The transition flow regime defines flows with a moderate Reynolds number.
The conditions that lead to transition flow are system-specific.
Transitional flow can be seen as a mixture of laminar and turbulent flow occurring simultaneously.
Several factors can combine to produce transitional flow along an open system, and the resulting turbulent flow behavior can be visualized in CFD simulations.
When systems are engineered to direct or take advantage of fluid flow, the system is designed such that flow occurs in two possible regimes: turbulent and laminar. There is also a transition regime; the flow behavior is said to evolve from laminar to turbulent flow as the Reynolds number increases. Although it is correct that laminar and turbulent flow lie at the extreme ends of the Reynolds number spectrum, the transitional regime does not involve a sudden evolution of flow into turbulence. Instead, transition flow regime behavior can be thought of as a combination of laminar and turbulent flow simultaneously. The best way to spot the deviation from laminar flow is from measurements of turbulence or through the use of CFD simulations. The limits on laminar and turbulent flow should be determined in engineered systems to ensure a design can operate as intended.
Characteristics of the Transition Flow Regime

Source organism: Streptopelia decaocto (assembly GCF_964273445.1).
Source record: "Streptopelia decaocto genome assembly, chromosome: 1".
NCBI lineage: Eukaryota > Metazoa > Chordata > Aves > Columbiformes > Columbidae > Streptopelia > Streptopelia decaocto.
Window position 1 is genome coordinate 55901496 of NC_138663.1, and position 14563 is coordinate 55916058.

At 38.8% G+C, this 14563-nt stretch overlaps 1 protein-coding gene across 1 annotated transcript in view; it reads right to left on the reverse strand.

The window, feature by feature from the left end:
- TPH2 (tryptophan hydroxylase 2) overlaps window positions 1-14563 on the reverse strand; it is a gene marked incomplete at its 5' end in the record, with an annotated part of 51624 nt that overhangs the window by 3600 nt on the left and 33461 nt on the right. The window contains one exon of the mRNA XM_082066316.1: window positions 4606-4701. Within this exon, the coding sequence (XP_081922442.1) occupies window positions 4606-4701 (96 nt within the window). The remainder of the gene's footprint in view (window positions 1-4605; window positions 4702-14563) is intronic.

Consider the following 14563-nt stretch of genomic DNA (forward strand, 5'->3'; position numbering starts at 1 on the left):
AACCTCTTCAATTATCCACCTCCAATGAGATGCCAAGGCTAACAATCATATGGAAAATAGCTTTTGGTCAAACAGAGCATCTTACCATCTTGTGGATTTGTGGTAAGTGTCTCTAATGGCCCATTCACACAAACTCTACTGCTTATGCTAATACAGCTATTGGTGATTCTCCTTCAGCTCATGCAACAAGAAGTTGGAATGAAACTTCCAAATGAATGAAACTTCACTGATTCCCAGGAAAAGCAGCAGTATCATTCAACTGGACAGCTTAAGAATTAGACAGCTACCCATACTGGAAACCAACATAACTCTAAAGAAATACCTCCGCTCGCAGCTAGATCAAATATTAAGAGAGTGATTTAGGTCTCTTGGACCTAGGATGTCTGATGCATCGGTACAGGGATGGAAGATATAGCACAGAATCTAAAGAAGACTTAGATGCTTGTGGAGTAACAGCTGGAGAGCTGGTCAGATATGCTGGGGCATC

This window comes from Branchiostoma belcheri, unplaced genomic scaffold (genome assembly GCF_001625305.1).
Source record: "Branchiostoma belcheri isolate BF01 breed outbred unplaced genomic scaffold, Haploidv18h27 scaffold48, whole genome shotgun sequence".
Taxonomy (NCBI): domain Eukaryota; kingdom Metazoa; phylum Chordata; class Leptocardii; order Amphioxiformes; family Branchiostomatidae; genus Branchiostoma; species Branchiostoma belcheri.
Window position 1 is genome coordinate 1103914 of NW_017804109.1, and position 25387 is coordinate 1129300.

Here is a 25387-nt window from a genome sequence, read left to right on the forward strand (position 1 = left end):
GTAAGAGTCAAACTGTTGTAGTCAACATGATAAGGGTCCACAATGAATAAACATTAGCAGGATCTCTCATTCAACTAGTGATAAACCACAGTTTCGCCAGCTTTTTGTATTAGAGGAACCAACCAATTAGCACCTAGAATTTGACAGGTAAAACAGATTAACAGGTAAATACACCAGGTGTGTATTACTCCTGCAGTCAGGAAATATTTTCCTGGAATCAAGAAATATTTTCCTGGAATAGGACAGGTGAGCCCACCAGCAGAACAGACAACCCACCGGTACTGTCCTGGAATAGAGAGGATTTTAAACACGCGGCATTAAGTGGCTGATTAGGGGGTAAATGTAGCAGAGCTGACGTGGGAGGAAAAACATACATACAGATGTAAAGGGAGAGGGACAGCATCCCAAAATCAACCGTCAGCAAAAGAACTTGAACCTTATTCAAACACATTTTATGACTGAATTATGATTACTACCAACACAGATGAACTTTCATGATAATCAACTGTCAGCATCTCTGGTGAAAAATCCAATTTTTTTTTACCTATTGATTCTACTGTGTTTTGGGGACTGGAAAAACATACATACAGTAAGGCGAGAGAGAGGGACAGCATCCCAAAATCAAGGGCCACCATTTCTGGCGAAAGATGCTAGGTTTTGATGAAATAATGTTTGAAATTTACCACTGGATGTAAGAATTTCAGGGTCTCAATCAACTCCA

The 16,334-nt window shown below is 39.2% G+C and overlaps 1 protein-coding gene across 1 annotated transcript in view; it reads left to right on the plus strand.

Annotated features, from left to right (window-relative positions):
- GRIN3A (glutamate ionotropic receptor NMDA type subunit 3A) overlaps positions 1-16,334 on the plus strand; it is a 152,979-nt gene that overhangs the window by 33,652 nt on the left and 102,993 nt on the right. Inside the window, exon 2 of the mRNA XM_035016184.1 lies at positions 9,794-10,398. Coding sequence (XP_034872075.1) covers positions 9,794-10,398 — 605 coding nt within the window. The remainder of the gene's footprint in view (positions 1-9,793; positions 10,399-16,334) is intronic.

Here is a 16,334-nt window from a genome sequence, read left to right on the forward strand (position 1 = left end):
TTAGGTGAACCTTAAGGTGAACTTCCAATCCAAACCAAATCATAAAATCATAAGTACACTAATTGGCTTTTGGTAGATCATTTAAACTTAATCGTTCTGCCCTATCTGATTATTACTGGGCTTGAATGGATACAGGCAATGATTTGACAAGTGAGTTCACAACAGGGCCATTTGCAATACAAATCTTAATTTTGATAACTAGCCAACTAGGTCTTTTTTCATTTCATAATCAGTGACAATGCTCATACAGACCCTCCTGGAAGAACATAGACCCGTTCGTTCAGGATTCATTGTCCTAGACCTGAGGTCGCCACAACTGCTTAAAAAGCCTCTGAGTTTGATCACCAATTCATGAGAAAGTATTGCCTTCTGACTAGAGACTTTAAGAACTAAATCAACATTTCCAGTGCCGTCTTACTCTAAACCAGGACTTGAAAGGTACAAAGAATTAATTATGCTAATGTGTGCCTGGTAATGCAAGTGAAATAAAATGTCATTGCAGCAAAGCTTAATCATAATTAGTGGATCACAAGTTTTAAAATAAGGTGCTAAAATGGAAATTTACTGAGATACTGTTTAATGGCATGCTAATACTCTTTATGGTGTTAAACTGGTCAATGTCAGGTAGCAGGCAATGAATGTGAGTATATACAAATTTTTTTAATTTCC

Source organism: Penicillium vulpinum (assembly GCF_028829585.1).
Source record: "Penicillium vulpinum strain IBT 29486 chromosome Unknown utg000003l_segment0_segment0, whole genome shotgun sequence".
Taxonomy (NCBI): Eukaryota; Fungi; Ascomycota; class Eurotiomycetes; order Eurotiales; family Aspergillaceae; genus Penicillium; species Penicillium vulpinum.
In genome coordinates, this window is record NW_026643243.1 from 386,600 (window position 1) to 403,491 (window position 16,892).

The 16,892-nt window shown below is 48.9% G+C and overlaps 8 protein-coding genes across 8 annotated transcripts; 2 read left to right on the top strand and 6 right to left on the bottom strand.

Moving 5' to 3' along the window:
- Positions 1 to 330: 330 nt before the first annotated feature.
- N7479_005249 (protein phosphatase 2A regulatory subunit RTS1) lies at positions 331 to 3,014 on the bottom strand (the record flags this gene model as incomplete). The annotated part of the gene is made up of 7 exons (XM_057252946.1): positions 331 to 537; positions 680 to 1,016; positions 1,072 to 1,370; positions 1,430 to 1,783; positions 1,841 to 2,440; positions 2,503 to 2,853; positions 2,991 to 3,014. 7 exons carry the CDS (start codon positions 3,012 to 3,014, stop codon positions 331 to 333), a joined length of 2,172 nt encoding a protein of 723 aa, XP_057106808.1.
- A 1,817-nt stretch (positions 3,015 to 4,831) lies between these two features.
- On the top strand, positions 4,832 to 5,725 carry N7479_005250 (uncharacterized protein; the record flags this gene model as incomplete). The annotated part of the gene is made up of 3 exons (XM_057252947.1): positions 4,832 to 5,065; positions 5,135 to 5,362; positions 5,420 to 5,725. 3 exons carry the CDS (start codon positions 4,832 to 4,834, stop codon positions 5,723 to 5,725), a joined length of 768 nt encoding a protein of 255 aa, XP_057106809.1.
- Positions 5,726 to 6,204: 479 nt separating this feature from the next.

In any system involving fluid flow, the geometric complexity in a system will create regions of varying flow velocity, which can be determined in a CFD simulation. The accuracy of such results can vary at a granular level, but the variation in broader flow rates throughout the system can be clearly seen. The same idea applies to a simple system, such as in the flow through a pipe, where the flow rate will be some function of the cross-sectional diameter and the flow rate in the boundary layer may have different characteristics than in the bulk fluid.
In different regions of the system, the internal and external forces governing flow characteristics will also vary. It is this variation in inertial forces in a system that can drive a boundary layer to undergo a transition from laminar to turbulent flow. With this in mind, transitional flow occurs due to interactions between two different flows in two regions of any system: